|5R01CA261638-02 Interpret this number
|University Of Illinois At Chicago
|Empowering Latinas to Obtain Guideline-Concordant Breast Cancer Screenings
Latinas suffer disproportionately from late stage breast cancer (BC) diagnoses and worse post-diagnosis
quality of life relative to non-Latina Whites (NLWs), in part due to lower guideline-concordant screening.
Education+navigation (educate) approaches have offered Latinas community education to address
psychosocial barriers (e.g., fear) and navigated Latinas to free/low-cost breast cancer care. Our
transdisciplinary team has developed a promising empowerment+navigation (empower) approach that may
lead to greater BC screening among Latino networks. In the empower approach, Latinas who are non-adherent
to US Preventive Services Task Force (USPSTF) guidelines learn about BC; are navigated to free/low cost
breast cancer care; and gain communication skills to promote BC screening throughout their networks.
Our premise is that empowering non-adherent Latinas as breast health agents may lead to greater BC
screening among non-adherent Latinas and their networks than treating non-adherent Latinas as passive
recipients of education. The current proposal tests our premise and identifies “active ingredients” of the
In Aim 1, we will conduct an individual randomized controlled trial (RCT) in a federally qualified health center
(FQHC). This trial will build on our team’s current service projects to provide free/low-cost BC screening in the
FQHC, including leveraging its relationship with a community organization committed to leadership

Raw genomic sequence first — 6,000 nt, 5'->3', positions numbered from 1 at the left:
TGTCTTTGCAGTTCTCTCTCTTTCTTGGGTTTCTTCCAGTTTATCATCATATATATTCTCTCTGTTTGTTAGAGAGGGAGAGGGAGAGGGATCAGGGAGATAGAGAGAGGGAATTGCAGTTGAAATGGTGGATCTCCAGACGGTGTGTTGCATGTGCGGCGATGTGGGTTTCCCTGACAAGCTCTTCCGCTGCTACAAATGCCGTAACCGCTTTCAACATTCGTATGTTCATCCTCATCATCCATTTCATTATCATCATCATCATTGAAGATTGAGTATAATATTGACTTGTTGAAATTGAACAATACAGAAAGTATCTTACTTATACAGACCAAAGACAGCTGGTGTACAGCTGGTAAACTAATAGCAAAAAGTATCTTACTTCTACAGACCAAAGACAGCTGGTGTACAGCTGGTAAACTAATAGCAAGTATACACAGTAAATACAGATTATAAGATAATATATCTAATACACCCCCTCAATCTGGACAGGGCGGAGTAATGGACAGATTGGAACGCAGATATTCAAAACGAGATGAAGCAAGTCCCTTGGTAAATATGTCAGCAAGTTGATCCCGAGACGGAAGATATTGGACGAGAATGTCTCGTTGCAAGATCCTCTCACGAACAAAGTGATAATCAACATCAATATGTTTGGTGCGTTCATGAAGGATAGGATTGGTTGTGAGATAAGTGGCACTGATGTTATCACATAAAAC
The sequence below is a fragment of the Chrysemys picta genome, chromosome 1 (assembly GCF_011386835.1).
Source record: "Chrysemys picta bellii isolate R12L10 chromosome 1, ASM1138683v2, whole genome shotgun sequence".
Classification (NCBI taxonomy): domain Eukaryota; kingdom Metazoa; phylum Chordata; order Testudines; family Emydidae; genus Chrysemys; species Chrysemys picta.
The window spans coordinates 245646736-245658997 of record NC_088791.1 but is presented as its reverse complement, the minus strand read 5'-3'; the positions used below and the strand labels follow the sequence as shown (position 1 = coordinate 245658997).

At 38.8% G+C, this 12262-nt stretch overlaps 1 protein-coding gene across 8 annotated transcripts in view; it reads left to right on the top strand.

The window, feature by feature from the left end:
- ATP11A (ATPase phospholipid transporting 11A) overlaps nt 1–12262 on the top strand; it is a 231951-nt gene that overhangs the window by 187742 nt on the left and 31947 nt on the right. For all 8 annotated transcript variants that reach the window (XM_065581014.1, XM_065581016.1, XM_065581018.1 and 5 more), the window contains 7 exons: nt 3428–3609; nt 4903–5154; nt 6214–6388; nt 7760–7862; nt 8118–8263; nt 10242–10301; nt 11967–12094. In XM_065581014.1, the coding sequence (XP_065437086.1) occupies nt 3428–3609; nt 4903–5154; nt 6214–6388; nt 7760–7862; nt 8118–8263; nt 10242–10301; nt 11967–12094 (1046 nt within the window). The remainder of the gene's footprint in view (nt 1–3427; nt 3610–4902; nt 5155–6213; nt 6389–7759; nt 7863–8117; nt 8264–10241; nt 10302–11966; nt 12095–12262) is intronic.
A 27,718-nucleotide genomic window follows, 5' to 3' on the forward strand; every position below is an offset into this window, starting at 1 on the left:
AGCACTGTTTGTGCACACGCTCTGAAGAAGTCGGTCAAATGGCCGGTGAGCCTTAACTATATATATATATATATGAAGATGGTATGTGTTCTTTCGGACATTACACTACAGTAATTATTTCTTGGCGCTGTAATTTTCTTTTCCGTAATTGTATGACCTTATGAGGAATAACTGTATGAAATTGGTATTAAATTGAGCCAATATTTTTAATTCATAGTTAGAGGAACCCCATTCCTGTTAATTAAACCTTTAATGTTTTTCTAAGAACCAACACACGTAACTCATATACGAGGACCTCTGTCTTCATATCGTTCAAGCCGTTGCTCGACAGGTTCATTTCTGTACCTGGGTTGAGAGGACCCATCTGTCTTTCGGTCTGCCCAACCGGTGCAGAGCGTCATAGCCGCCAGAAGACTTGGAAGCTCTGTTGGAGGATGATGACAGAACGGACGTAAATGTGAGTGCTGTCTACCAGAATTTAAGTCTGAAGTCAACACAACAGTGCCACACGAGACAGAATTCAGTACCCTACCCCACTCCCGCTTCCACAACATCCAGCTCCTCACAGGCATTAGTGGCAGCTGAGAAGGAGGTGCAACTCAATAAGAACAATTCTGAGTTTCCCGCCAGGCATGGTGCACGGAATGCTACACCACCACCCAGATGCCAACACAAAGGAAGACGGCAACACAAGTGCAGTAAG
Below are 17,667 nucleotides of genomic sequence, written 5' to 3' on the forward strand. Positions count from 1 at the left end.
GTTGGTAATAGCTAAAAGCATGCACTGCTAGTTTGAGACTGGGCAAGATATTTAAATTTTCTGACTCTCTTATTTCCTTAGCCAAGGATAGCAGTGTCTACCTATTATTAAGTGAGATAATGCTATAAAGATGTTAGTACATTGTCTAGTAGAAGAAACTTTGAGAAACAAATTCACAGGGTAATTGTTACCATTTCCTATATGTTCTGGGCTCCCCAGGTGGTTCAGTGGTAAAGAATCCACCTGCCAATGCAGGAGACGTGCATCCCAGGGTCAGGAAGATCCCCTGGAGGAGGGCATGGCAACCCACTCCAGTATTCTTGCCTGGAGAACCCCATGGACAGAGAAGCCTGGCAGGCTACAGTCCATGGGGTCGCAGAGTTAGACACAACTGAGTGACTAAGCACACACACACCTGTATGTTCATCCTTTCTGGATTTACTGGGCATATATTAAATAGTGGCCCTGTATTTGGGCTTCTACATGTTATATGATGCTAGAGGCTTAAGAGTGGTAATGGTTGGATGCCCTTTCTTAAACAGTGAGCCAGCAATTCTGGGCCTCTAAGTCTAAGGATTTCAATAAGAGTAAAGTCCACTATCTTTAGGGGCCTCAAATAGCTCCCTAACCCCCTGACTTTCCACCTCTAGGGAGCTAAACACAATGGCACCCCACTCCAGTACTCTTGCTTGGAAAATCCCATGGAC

development among Latinas. Among non-adherent Latinas, we will compare the effects of empower and
educate approaches on initial and repeat BC screening, in line with USPSTF guidelines.
In Aim 2, we conduct an observational social network study. We will recruit network members through non-
adherent Latinas enrolled in our RCT. Among network members, we will compare the effects of empower and
educate approaches on initial and repeat BC screening across four years.
In Aim 3, we will explore theoretical mechanisms of change that could contribute to intervention differences in
BC screening. For non-adherent Latinas’ BC screening, we will examine the mediating roles of greater BC
knowledge and motivation to be healthy role model. For network members’ BC screening, we will examine the
mediating role of non-adherent Latinas’ enhanced capacity to promote BC screening. Specifically, we will test
the independent effects of volunteerism in community BC initiatives, potential to “bridge” network members
with formal change agents (e.g., community health workers, navigators), acceptability to promote BC, feasibility
to promote BC, and BC promotion to network members.
Our innovative, robust approach has direct implications for expediting the translation of promising community
interventions into practice.